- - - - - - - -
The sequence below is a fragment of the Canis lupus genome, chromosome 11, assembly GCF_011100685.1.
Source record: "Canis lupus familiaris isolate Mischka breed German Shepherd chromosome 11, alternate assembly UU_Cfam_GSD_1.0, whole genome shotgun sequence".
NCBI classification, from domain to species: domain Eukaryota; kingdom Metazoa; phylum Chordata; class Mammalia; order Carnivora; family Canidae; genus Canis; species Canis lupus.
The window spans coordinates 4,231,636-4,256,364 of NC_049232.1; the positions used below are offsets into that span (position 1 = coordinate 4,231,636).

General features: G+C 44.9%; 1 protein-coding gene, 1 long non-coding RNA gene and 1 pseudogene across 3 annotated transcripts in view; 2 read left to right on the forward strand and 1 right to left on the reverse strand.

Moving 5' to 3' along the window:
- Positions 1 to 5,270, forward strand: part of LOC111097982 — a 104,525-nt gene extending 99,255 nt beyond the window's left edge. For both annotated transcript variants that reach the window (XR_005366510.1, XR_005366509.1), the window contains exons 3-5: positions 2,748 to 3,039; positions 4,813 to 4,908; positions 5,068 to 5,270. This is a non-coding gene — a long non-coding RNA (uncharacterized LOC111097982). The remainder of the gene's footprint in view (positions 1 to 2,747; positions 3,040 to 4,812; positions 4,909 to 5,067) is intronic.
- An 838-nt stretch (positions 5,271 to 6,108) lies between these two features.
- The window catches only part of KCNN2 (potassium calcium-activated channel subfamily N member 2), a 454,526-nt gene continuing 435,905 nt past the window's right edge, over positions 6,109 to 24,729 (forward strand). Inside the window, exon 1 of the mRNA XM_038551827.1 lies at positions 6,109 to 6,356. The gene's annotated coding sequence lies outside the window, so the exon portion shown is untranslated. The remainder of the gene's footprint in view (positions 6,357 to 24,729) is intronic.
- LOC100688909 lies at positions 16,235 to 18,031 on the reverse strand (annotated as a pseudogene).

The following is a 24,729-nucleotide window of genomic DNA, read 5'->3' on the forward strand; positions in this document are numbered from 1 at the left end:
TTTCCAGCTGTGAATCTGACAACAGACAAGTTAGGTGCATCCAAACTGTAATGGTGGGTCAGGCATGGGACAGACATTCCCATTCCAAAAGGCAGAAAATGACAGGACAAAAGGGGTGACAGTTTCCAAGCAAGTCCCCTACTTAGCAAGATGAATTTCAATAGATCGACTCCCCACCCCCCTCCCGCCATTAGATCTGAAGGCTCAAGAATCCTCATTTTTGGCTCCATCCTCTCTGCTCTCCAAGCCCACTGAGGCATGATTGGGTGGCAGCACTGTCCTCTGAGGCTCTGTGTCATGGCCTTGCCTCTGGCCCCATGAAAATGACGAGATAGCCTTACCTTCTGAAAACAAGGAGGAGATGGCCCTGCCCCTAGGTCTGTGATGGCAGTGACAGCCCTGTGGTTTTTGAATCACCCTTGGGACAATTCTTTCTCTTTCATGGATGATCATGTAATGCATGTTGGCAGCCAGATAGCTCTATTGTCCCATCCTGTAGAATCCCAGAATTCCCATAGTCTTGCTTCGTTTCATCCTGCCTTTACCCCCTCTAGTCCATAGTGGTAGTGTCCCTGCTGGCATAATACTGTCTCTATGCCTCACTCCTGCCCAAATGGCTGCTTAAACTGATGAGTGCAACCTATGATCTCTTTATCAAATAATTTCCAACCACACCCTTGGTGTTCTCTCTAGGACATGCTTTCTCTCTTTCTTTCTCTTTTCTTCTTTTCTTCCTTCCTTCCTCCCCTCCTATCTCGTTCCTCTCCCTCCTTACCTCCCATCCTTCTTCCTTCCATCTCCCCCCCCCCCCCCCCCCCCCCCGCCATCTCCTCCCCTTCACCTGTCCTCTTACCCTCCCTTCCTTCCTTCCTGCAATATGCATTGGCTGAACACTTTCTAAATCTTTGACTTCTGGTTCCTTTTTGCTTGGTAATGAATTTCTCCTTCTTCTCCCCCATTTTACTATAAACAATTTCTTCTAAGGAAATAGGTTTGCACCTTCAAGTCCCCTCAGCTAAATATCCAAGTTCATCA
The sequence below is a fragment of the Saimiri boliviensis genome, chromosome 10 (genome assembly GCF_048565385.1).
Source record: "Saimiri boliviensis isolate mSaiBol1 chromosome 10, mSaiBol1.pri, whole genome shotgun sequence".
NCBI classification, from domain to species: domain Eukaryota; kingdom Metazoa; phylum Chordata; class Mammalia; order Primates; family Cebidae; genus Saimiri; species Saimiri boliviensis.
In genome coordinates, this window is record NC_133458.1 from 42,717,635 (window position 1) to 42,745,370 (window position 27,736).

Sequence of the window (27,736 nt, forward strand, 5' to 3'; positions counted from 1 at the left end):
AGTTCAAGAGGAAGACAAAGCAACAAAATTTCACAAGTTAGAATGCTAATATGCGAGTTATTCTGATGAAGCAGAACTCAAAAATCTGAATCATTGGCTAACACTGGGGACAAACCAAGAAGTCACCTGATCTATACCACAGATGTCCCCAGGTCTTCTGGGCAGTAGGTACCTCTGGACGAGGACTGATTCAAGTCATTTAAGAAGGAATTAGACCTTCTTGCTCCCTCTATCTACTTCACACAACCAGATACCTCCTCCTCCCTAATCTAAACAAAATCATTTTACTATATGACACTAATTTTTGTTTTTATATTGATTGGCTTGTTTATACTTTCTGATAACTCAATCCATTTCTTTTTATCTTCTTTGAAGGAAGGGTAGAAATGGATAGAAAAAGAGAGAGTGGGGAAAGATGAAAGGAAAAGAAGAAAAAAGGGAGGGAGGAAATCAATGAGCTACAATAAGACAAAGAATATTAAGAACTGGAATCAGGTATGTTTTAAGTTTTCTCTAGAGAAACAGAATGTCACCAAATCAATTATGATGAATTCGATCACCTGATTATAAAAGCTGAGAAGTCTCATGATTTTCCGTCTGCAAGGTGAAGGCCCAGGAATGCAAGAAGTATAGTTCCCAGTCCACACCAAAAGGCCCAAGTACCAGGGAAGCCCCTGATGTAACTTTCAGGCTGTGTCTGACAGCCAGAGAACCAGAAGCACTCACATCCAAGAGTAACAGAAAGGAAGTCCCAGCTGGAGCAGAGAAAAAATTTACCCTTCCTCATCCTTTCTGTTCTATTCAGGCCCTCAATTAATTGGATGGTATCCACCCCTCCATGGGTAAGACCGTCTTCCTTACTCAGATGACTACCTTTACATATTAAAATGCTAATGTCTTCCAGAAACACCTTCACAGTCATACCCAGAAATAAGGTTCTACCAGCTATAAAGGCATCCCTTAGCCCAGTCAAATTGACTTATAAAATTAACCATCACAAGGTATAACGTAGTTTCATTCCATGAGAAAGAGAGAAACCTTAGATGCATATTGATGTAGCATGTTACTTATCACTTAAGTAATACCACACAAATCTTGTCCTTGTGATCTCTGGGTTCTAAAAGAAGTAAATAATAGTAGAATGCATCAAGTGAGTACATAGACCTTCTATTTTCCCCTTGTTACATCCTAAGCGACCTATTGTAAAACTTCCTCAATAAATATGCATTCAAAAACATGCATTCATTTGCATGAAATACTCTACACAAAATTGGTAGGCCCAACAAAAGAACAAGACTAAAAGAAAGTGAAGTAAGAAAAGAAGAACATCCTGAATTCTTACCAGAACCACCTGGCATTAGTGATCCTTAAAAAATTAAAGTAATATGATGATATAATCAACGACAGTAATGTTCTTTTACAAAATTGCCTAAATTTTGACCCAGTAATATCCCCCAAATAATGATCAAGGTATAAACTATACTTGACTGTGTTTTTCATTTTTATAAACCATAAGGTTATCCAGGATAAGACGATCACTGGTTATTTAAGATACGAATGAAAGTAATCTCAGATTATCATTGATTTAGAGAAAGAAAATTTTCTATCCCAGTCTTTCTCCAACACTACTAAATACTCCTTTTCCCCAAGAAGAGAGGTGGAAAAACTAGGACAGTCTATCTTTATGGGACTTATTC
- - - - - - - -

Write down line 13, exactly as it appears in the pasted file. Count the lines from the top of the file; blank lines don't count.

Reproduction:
The sequence below is a fragment of the Saimiri boliviensis genome, chromosome 10 (genome assembly GCF_048565385.1).